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Milton, Gregory .
Pedro I Of Castile
x Medieval History
t USF Electronic Theses and Dissertations.
A Tale of Two Kings: The Use of King David in the Chronicle of Pere III of Cata lonia by Marrissa Cook A thesis submitted in partial fulfillment of the requirements for the degree of Master of Arts Department of History College of Arts and Sciences University of South Florida Major Professor: Gregory Milton, Ph.D. Giovanna Benadusi, Ph.D. Thomas Williams, Ph.D. Date of Approval: March 30, 2011 Keywords: Aragon, Biblical Allusions, Political Capital, Warrior King, P edro I of Castile Copyright 2011, Marrissa Cook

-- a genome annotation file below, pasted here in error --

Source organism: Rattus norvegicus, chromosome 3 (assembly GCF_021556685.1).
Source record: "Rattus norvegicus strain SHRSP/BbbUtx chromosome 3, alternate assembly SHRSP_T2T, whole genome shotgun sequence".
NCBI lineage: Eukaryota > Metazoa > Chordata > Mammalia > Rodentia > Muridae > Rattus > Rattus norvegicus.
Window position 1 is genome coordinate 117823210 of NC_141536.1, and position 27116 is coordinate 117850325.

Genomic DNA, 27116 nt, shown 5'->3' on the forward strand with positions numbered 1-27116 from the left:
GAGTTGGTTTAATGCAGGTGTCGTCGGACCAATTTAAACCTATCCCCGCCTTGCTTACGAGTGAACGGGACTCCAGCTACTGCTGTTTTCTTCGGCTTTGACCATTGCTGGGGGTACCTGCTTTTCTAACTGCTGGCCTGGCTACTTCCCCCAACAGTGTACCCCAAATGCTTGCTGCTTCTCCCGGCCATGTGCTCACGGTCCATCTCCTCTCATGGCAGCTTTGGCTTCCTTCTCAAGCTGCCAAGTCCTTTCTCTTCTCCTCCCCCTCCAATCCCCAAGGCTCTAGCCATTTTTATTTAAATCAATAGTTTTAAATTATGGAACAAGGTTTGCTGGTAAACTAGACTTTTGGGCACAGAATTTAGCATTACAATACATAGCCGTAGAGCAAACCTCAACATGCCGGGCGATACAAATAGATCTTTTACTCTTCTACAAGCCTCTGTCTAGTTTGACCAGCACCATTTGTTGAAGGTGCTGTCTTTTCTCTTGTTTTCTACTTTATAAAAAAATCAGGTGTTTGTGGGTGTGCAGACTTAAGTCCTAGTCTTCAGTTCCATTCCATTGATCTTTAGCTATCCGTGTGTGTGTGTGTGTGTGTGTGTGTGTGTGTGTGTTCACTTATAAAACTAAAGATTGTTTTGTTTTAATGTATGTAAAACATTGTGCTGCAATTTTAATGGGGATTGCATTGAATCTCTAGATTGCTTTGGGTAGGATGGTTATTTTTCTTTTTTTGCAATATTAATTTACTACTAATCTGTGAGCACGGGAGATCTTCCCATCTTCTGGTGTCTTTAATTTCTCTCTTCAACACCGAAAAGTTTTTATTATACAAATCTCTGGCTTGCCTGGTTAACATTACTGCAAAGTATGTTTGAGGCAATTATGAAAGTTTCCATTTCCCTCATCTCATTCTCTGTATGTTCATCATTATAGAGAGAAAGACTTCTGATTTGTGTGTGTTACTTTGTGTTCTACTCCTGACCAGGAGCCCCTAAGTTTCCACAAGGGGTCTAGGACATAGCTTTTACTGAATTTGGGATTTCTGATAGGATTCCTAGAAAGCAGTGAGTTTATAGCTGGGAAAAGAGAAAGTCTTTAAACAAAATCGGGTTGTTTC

i Table of Contents Abstract ............................................................................................................................... ii Introduction ..........................................................................................................................1 The Reign of Pere III ...............................................................................................1 The Chronicle of Pere III .........................................................................................3 The Scholarship on Medieval Chronicles ................................................................6 The Methodology ...................................................................................................10 Chapter 1: Ancient and Medieval Interpretations of David ..............................................12 Chapter 2: The Use of David in the Prologue to the Chronicle of Pere III........................28 Chapter 3: Biblical References in the Main Text of the Chronicle of Pere III ..................41 Pere Giving Praise to God......................................................................................42 GodÂ’s Will and PereÂ’s Role in that Will ................................................................48 GodÂ’s Judgment of PereÂ’s Enemies .......................................................................53 Spiritual Gifts to Pere.............................................................................................58 Conclusion .........................................................................................................................64 References ..........................................................................................................................69